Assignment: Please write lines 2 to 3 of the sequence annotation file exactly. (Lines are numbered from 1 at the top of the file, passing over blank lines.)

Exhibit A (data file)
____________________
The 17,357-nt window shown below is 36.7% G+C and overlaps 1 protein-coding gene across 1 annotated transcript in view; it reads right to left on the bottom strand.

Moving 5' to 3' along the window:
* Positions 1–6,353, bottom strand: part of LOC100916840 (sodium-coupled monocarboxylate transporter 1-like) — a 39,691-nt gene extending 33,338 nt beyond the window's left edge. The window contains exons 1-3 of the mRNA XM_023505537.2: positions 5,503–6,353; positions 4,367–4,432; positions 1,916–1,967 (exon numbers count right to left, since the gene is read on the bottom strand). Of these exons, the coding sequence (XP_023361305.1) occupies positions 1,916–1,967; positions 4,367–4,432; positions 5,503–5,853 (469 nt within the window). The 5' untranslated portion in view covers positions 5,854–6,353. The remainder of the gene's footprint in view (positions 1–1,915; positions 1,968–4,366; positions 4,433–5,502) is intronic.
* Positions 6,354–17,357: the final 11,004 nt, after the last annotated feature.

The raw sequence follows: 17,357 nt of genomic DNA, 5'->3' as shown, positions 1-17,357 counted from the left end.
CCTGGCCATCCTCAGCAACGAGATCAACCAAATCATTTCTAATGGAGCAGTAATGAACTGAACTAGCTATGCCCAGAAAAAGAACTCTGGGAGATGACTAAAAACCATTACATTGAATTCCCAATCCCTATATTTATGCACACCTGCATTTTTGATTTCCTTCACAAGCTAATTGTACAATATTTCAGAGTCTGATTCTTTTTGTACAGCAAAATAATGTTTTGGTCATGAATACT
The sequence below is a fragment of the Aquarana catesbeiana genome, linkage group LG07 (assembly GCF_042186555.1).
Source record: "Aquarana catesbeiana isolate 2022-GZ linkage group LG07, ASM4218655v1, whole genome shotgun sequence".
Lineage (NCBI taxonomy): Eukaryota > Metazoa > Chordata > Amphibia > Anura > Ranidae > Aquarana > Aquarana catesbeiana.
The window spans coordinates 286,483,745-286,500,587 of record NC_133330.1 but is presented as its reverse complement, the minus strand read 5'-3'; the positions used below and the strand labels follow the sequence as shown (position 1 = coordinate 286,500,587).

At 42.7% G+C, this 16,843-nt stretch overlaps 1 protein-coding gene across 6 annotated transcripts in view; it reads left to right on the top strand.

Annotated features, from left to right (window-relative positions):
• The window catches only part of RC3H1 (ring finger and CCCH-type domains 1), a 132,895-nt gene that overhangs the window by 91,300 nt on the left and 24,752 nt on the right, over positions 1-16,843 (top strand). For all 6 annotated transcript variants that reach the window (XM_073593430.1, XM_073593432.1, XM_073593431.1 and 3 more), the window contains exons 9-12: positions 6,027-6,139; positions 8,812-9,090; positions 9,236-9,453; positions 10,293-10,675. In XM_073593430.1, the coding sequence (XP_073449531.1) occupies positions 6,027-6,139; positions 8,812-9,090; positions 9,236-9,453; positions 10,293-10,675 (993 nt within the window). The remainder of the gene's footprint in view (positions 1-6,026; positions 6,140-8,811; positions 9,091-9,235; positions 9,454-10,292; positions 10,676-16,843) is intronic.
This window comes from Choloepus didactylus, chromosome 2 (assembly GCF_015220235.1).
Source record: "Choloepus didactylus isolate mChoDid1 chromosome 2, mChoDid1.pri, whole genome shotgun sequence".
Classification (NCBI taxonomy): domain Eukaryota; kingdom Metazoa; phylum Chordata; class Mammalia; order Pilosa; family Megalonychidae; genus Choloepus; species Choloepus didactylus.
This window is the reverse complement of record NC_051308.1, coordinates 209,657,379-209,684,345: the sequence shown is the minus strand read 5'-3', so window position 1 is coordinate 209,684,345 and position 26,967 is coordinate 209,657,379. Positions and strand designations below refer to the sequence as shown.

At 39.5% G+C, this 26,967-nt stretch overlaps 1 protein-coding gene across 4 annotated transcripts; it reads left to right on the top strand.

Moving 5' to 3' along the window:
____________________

Moving 5' to 3' along the window:
* Positions 1–6,353, bottom strand: part of LOC100916840 (sodium-coupled monocarboxylate transporter 1-like) — a 39,691-nt gene extending 33,338 nt beyond the window's left edge. The window contains exons 1-3 of the mRNA XM_023505537.2: positions 5,503–6,353; positions 4,367–4,432; positions 1,916–1,967 (exon numbers count right to left, since the gene is read on the bottom strand). Of these exons, the coding sequence (XP_023361305.1) occupies positions 1,916–1,967; positions 4,367–4,432; positions 5,503–5,853 (469 nt within the window). The 5' untranslated portion in view covers positions 5,854–6,353. The remainder of the gene's footprint in view (positions 1–1,915; positions 1,968–4,366; positions 4,433–5,502) is intronic.